I absolutely love how many of these digital piano manufacturers create different lines or series for the different types of pianos they offer. It gives the consumer an idea of how many of the different types of digital pianos are organized, and most of the time when you are looking for something close to a product you bought before, all you have to do is look within the series for an upgrade.
Yamaha has long been producing many of the best digital pianos on the market, and one of the specific lines they offer is their portable piano line, or the “Piaggero” series.
Piaggero, when you look it up, turns out to be a pretty cool word, as it is a combination of two Italian words: piano and leggero (meaning “light”). The Yamaha NP-V80 is a portable digital keyboard that is one of the best in this series.
Ultimate Keyboard Buying Table
Please use the table below to compare the affordable Yamaha NP-V80 to some of the best keyboards available in its class:
|Korg LP-380 U|
|Yamaha DGX 670|
Who Is the Yamaha NP-V80 Aimed At?
I wouldn’t necessarily classify the NP-V80 as a beginner digital piano in the true sense of the word. But if you’re looking for something that’s the next step beyond entry-level, this is your keyboard. It also has some wonderful teaching modes for those new to piano, which we will get into later.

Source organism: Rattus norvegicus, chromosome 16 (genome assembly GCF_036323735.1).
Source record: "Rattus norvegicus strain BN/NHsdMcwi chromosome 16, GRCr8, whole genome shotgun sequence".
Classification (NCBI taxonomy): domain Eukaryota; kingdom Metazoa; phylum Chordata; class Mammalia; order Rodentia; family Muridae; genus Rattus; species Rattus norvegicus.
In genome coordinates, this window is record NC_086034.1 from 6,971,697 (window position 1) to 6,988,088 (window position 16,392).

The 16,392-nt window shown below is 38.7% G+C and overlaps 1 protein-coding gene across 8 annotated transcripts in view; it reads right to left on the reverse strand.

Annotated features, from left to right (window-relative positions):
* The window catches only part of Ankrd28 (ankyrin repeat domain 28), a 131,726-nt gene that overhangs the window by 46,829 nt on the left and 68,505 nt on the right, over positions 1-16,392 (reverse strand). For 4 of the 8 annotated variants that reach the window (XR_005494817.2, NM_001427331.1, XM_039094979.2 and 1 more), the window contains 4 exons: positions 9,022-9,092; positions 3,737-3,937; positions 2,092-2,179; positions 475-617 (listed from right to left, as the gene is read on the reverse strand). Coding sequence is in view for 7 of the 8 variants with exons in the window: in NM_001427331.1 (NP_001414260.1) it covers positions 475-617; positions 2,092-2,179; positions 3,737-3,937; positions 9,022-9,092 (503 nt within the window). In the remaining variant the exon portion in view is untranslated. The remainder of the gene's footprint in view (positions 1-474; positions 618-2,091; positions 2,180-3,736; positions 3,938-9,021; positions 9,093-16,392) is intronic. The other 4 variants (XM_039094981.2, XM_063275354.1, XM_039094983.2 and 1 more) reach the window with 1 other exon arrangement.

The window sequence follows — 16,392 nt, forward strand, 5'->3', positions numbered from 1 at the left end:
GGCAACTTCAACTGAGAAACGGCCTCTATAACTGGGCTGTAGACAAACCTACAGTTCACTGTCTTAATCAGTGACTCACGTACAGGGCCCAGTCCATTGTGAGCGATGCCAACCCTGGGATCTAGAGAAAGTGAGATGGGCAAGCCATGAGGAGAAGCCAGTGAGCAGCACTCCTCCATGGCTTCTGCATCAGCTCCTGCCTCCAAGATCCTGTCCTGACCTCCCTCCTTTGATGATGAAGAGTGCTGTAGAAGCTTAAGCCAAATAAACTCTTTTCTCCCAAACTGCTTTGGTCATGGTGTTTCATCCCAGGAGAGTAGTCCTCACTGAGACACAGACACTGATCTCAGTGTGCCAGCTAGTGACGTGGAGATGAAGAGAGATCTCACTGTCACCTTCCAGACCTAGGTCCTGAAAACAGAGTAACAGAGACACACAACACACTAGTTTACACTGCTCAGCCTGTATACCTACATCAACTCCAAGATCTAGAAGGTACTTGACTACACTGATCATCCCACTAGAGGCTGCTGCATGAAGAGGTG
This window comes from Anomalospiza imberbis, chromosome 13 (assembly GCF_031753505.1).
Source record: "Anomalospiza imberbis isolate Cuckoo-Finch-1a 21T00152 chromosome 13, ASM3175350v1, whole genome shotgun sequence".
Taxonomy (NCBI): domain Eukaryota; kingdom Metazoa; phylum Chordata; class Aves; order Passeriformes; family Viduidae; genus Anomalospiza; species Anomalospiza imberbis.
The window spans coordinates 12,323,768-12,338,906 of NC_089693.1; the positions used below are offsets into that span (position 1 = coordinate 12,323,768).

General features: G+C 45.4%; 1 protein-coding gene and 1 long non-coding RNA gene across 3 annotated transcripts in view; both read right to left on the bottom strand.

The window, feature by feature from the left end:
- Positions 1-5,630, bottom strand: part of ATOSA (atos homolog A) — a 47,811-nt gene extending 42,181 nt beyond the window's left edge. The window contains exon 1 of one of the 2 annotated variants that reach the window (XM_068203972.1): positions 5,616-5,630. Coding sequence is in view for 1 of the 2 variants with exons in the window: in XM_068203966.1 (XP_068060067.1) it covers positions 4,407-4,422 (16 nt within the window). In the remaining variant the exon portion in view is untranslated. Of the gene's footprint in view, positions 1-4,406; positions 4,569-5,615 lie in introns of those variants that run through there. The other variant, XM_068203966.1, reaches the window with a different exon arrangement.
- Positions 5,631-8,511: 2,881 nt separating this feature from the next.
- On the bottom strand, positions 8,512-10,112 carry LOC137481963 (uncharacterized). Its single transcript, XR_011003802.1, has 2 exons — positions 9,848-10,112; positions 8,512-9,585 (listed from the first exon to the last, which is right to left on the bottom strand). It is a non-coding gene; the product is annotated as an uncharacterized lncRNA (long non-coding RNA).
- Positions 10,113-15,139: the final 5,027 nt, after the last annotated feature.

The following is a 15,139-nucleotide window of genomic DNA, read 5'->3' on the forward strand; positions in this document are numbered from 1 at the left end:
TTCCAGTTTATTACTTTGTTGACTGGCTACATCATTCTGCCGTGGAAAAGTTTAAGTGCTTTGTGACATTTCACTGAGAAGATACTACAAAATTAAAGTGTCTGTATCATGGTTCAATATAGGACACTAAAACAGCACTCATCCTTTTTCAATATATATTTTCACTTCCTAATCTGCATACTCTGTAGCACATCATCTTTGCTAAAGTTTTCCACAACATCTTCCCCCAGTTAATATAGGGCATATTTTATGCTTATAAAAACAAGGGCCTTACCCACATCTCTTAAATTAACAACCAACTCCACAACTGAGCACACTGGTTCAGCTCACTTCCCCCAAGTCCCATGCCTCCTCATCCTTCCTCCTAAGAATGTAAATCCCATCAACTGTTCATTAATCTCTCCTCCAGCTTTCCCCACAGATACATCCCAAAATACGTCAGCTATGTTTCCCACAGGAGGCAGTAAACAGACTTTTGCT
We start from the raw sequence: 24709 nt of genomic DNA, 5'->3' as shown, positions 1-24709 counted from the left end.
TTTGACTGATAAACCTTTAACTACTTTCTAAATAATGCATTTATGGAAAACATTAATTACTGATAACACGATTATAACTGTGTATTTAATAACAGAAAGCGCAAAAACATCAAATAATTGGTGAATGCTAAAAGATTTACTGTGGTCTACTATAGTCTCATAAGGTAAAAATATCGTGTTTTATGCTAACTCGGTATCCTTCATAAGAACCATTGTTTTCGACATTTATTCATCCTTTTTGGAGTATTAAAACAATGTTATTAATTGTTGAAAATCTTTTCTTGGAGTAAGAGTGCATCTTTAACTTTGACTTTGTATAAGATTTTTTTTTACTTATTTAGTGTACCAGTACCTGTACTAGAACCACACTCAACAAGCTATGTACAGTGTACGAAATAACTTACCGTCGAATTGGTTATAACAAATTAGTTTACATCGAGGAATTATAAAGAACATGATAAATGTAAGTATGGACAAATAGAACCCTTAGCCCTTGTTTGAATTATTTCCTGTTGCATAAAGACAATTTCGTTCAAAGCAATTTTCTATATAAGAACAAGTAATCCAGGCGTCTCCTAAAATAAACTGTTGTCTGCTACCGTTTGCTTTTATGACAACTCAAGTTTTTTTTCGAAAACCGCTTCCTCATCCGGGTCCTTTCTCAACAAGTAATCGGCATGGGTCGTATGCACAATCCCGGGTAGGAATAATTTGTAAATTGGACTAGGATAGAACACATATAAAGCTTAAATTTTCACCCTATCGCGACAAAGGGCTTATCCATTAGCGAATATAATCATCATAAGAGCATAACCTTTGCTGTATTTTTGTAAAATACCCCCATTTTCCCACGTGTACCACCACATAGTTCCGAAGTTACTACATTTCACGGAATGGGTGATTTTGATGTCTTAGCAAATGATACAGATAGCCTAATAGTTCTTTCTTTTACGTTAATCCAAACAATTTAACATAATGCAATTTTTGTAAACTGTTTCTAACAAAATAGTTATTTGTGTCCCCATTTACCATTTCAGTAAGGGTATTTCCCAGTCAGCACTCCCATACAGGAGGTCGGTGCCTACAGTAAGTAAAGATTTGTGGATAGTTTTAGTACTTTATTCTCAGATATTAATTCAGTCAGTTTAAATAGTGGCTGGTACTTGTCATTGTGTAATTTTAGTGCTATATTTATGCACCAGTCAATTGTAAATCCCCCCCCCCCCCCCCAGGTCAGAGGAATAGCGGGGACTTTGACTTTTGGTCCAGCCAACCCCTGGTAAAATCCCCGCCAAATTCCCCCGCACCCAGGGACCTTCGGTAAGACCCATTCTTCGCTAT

In fact, the features, technology and engineering offered on this machine are quite fantastic, but they aren’t too much to the point that a beginner user would feel overwhelmed sitting down with it. However, just because it falls under this category doesn’t mean that beginner to intermediate players wouldn’t mind taking a swing at it, especially due to its appealing portability and rich feature-set offered.
Below, compare the NP-V80 to some of the best selling digital keyboards that are available online:
|1) Yamaha P-45|
|4) Casio CDP-S360|
|5) Casio PX-S1100|
|2) Yamaha P-515|
|3) Casio PX-S3100|
A Simple Look and Design
The NP-V80 isn’t bad looking, but it also isn’t the greatest looking piano Yamaha has to offer. The layout of the machine is a little drab in my opinion, with the most essential buttons and knobs encasing a 3.6’’ by 1.6’’ custom LCD display screen.
The piano has a simple black look going all the way around, with the red lining sectioning off where the keys are situated. Surprisingly, there is a pitch modulation wheel set in the left of the keyboard, something that is a nice addition to a piano with not that many features.